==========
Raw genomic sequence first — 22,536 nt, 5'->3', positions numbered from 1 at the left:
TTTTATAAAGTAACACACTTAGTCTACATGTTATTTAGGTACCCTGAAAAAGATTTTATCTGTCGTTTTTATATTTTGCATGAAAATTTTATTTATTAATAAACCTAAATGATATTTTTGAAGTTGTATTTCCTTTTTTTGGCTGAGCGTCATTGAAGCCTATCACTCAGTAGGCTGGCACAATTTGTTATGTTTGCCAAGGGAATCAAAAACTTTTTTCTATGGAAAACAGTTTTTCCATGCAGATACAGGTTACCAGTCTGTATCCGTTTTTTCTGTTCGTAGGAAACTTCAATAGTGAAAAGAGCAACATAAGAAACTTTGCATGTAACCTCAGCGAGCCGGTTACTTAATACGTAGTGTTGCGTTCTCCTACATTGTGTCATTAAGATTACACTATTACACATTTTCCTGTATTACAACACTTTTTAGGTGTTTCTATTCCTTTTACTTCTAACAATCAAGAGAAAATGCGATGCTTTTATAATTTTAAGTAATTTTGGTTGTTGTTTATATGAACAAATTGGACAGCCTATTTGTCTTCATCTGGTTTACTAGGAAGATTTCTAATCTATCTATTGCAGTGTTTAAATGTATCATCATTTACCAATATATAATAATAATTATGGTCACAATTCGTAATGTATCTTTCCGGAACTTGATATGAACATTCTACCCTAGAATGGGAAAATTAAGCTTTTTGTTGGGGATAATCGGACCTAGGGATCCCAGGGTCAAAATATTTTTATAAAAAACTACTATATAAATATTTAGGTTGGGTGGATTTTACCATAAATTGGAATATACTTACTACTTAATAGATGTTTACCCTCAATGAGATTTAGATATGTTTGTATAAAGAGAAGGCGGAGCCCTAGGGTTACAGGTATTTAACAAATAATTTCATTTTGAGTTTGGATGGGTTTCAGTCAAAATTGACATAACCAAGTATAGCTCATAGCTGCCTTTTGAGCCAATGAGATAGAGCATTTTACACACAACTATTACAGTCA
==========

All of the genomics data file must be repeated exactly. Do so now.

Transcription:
Raw genomic sequence first — 22,536 nt, 5'->3', positions numbered from 1 at the left:
TTTTATAAAGTAACACACTTAGTCTACATGTTATTTAGGTACCCTGAAAAAGATTTTATCTGTCGTTTTTATATTTTGCATGAAAATTTTATTTATTAATAAACCTAAATGATATTTTTGAAGTTGTATTTCCTTTTTTTGGCTGAGCGTCATTGAAGCCTATCACTCAGTAGGCTGGCACAATTTGTTATGTTTGCCAAGGGAATCAAAAACTTTTTTCTATGGAAAACAGTTTTTCCATGCAGATACAGGTTACCAGTCTGTATCCGTTTTTTCTGTTCGTAGGAAACTTCAATAGTGAAAAGAGCAACATAAGAAACTTTGCATGTAACCTCAGCGAGCCGGTTACTTAATACGTAGTGTTGCGTTCTCCTACATTGTGTCATTAAGATTACACTATTACACATTTTCCTGTATTACAACACTTTTTAGGTGTTTCTATTCCTTTTACTTCTAACAATCAAGAGAAAATGCGATGCTTTTATAATTTTAAGTAATTTTGGTTGTTGTTTATATGAACAAATTGGACAGCCTATTTGTCTTCATCTGGTTTACTAGGAAGATTTCTAATCTATCTATTGCAGTGTTTAAATGTATCATCATTTACCAATATATAATAATAATTATGGTCACAATTCGTAATGTATCTTTCCGGAACTTGATATGAACATTCTACCCTAGAATGGGAAAATTAAGCTTTTTGTTGGGGATAATCGGACCTAGGGATCCCAGGGTCAAAATATTTTTATAAAAAACTACTATATAAATATTTAGGTTGGGTGGATTTTACCATAAATTGGAATATACTTACTACTTAATAGATGTTTACCCTCAATGAGATTTAGATATGTTTGTATAAAGAGAAGGCGGAGCCCTAGGGTTACAGGTATTTAACAAATAATTTCATTTTGAGTTTGGATGGGTTTCAGTCAAAATTGACATAACCAAGTATAGCTCATAGCTGCCTTTTGAGCCAATGAGATAGAGCATTTTACACACAACTATTACAGTCA